Pittsburgh Steelers fans trying to figure out just what went wrong against Dallas and Cincinnati might take comfort in a statistical anomaly involving their team. It turns out that the Steelers’ fates last fell flat for an extended period from 1998 to 2000. After missing the playoffs in ’00, the Steelers made the playoffs the next two years. Followed by ’03, when they missed the playoffs. The Steelers made the playoffs the next two years, indeed winning a Super Bowl. Then they missed the playoffs in ’06. Then made the playoffs the next two years. To miss the mark again in’09. As they have now missed in ’12, following two more intervening playoff years.
For Steeler fans, it’s our own little Mayan prophecy of doom.
The 2000 Steelers missed the playoffs for the third straight season, but unlike the ’98 and ’99 campaigns, 2000 saw the Steelers finish with a winning season. The year represented the change in Steeler fortunes perfectly, as the Steelers dropped their first three games only to finish winning four of the their last five. After a draft that produced Casey Hampton in Round One, the table was set for a team better known for shedding good players than acquiring them.
The ’01 and ’02 Steelers would go to the playoffs twice, winning the division both years while amassing a 23-8-1 record. The ’01 team would lose the AFC Championship Game to New England.
The 2003 Steelers were the only team in this group to lose 10 games, winding up 6-10 and well out of playoff contention. While defeat has many fathers, 2003 will simply be remembered as the year the Steelers decided to ride Tommy Maddox to glory.
The next period, 2004-2005, began Day One of the ’04 draft, when the Steelers drafted one Ben Roethlisberger, and ended a few weeks into January ’06, with the Steelers beating the Seattle Seahawks in the Super Bowl.
The 2006 Steelers season really began with Ben Roethlisberger’s motorcycle accident. The team was slow to get out of its tracks, finishing a meager 8-8. However, the Steelers finished winning 6 of their last 8, setting the foundation for two playoff years.
2007-2008 began a month into the new year with the announcement of Mike Tomlin as Bill Cowher’s replacement at Head Coach. ’07 was also LaMarr Woodley’s breakout rookie year, as 2004 had been Roethlisberger’s. 2008 was the year experts judged the most difficult schedule any team had received in the past 30 years, a fact that only made it that much sweeter when the team ended the period with its sixth Lombardi Trophy.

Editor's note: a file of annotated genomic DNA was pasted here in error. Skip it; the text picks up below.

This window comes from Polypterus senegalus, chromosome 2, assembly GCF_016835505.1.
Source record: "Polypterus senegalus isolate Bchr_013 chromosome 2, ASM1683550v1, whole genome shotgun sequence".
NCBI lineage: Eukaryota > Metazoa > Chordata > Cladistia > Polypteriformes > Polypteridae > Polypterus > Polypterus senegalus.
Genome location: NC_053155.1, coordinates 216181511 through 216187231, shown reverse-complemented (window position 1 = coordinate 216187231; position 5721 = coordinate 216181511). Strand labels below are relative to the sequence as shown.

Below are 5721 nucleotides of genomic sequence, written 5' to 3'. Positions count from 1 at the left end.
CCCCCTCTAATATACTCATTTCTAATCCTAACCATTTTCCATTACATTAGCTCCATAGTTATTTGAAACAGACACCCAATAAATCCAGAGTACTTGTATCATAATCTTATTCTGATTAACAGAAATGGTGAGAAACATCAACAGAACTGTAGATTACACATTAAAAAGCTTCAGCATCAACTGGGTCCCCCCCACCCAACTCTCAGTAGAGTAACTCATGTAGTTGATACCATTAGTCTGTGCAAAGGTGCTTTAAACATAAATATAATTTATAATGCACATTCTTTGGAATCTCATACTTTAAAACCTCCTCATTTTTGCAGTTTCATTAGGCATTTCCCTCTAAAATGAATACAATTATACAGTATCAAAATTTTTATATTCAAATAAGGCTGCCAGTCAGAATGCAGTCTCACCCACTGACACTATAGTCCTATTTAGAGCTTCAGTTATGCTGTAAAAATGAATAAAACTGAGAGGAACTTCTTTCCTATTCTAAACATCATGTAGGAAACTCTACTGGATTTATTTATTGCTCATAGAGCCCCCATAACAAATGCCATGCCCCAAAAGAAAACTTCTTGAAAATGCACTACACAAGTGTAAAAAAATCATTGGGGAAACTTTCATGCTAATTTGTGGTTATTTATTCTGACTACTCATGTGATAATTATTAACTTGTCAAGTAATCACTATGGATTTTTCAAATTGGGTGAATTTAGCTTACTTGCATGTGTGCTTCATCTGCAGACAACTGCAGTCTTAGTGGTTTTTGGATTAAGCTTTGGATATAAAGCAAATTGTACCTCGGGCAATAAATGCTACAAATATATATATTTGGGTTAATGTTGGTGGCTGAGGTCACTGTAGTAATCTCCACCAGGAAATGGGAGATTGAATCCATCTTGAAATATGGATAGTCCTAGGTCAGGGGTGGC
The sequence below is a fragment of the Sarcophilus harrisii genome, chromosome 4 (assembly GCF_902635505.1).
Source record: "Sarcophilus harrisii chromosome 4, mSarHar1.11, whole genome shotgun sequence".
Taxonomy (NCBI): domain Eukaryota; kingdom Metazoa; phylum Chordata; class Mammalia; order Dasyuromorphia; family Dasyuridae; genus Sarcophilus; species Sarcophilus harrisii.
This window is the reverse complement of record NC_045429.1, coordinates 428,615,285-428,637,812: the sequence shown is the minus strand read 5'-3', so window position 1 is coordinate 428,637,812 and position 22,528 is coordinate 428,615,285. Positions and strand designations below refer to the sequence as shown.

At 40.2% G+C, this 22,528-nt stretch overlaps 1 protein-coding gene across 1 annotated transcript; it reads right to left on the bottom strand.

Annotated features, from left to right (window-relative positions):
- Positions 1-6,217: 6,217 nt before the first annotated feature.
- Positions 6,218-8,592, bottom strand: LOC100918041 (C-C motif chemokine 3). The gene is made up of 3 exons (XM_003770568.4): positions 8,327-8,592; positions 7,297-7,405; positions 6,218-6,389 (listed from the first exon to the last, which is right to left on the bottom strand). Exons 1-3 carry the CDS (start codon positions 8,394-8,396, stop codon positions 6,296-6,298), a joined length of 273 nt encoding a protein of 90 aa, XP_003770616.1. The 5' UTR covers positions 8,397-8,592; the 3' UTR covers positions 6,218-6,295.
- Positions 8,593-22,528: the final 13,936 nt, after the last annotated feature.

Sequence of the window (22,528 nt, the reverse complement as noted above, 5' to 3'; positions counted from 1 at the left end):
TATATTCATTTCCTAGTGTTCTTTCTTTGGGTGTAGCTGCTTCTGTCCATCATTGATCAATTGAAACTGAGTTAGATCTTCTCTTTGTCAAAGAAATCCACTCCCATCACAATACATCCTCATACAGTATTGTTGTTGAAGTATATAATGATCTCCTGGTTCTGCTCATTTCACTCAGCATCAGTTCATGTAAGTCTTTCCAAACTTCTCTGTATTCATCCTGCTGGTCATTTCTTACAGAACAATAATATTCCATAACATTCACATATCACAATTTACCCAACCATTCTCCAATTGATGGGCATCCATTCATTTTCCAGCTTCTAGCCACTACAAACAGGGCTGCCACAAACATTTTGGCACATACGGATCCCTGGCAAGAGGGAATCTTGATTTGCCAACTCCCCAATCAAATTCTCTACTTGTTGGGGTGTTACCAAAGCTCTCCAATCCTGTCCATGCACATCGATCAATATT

2009 season was that rare event that enters our universe every decade or two: a Bengals season. They beat the Steelers twice on route to winning the division. The Steelers finished third behind Baltimore despite beating them in the next to last game and finishing with an identical 9-7 record.
Of 2010-2011, it can fairly be judged that the ’10 squad was good enough to lose the Super Bowl; the ’11 squad lost its playoff game in a blaze of spooky, Biblically-coincident passing statistics.
Which brings us to 2012. Despite the obvious frustration, it isn’t difficult imagining this team with another Lombardi in the next couple of years, provided it has a year or two of unusually good luck health-wise, balancing out all the bad.
We could yet get 32 straight games and two off-seasons without injury from No. 7, No. 24, No. 43, and No. 92. The development of Keenan Lewis and Will Allen into key contributors to the No.1 pass defense in the league might foretell a team that can shut down even the Tom Bradys and Peyton Mannings.
My personal suspicion about ’12 is that Ben Roethlisberger has been just a little bit more taken by his newborn son than by football this year. He seemed to have lost that edge where winning is necessary, not just desirable. May the stars align for Steelers in 2013.
Now if we can only figure out the Pirates.
by Todd Jackson